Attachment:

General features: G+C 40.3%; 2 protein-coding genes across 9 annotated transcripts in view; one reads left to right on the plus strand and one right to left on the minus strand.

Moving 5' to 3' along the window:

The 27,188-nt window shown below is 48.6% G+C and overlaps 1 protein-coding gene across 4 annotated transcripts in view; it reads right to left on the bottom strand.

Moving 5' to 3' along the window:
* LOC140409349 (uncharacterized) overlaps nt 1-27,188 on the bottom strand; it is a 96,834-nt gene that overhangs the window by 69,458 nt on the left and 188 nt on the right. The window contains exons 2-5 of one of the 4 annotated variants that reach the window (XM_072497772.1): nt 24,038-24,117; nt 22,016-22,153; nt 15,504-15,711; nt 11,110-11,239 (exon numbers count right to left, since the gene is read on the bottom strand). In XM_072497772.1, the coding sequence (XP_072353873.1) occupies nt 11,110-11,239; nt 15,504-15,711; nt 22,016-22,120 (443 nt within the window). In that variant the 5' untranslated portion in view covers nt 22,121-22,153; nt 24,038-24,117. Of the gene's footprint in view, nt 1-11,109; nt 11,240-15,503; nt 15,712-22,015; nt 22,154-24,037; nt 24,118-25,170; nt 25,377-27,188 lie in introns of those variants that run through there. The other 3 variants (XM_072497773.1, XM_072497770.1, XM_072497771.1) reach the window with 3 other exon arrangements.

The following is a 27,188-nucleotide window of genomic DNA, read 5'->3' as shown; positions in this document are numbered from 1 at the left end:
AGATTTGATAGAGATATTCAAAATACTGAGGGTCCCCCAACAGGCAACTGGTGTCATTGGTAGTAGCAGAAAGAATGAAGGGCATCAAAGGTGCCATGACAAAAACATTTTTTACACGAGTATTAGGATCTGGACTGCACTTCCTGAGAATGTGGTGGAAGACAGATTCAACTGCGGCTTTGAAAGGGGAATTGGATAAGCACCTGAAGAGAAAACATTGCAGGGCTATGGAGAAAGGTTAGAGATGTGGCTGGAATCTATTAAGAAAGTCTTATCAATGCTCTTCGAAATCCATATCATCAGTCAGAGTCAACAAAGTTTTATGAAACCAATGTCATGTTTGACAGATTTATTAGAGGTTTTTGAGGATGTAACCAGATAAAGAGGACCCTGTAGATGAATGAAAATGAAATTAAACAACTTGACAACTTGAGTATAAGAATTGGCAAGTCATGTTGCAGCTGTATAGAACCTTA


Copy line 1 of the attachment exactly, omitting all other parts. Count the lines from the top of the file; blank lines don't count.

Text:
General features: G+C 40.3%; 2 protein-coding genes across 9 annotated transcripts in view; one reads left to right on the plus strand and one right to left on the minus strand.